Friday, June 22, 2018
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Personal property deadline draws near

 Property owners are nearing the May 1 deadline to file 2014 personal property schedules, according to Dawson County assessor John Moore.
    Letters were sent in January to property owners who still have taxable items. The letters included an updated preprinted form along with a password or PIN on a postcard.
    The online service applies only to existing schedules, Moore said. Any new filings need to be completed at the assessor’s office.
    Property owners can file on-line, through the mail, or at the assessor’s office.
    Only the assessor and his staff have access to individual schedules that are filed electronically.
    Once schedules are filed, he said only the assessor’s office can edit the form although it may be returned via email to the owner for any changes.
    To file on-line, go to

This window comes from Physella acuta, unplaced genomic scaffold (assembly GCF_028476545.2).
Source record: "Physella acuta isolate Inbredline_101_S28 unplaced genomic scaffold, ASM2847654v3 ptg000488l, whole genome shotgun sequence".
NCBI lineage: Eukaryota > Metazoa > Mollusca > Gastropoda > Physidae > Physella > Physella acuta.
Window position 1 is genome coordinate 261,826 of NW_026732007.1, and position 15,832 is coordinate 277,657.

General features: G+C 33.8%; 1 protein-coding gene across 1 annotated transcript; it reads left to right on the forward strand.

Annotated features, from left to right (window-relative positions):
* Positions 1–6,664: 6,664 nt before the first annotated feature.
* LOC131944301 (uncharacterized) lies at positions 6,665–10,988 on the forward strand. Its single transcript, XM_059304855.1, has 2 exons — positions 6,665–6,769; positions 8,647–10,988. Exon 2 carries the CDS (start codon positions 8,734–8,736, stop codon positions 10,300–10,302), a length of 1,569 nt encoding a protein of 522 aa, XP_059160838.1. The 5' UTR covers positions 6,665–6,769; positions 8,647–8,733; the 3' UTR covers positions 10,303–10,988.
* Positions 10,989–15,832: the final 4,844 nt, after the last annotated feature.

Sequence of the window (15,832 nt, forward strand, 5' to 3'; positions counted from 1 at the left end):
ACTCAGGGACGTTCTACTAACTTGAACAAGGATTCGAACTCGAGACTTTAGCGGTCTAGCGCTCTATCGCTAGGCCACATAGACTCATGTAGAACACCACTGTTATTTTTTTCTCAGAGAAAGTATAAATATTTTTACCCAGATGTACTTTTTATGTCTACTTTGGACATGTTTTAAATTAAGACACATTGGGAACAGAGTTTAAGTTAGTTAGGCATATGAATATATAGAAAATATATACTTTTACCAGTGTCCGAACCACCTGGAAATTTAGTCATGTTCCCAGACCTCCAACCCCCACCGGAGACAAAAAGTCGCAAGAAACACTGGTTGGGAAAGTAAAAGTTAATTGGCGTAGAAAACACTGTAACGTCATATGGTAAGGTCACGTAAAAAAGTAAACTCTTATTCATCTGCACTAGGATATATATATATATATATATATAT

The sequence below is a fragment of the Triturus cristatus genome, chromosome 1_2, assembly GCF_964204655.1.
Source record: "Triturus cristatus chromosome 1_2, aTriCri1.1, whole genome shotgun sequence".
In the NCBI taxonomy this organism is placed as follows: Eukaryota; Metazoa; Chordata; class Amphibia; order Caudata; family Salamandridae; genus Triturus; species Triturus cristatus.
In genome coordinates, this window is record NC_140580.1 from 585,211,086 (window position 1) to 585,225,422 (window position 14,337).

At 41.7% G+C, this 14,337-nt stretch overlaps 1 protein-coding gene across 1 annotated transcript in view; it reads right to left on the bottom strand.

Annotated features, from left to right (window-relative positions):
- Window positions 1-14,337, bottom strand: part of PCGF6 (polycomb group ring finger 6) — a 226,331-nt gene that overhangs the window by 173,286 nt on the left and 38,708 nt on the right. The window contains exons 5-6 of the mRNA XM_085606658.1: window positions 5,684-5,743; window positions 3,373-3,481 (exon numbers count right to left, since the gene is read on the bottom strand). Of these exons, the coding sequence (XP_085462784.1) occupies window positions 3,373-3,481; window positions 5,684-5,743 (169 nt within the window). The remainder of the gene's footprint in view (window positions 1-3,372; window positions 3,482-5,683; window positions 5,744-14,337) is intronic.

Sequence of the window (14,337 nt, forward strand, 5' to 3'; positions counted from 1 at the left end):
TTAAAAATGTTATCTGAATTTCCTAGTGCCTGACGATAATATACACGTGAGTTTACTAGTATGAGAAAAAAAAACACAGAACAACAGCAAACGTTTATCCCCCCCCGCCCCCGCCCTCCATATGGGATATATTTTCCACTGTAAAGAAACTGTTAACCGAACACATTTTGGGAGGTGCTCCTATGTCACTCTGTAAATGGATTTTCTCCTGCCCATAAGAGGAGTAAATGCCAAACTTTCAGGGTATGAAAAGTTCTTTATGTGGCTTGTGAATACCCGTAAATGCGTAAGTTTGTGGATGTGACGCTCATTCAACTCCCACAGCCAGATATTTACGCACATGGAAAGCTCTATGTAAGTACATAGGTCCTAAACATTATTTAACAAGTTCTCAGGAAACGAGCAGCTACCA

Moore said purchases made during 2013 and before need to be added to the 2014 schedule.
    The tax year began January 1.
    For example, he said anything bought after December 31, 2013,  would not be reported on a 2014 schedule, but in 2015.
    Moore said many property owners may only need to sign their schedules and return them if no new purchases occurred.
    Submission of federal depreciation worksheets with the personal property schedules is part of the process as well.
    Owner-depreciation worksheets are needed to determine what items are eligible for taxation.
    This worksheet is initially used for federal income tax purposes, Moore said, noting that personal property in Nebraska is taxed on a net book value or purchase price minus federal depreciation.
    Personal property that has sold also needs to be reported to the assessor’s office, he said.
    “We are required to file a schedule on the owner’s behalf despite facts that are unknown to us,” Moore explained. “If an owner doesn’t clear the record in some fashion, it remains active and may generate a tax statement.”
    Penalties are involved for late filing based on the amount of tax to be paid, not on the valuation, he said.
    Late fees initially add 10% to taxes but Moore said that figure could jump to 25% for someone who is excessively late.
    Even if an owner does not receive a schedule, he or she is still required to file, he added.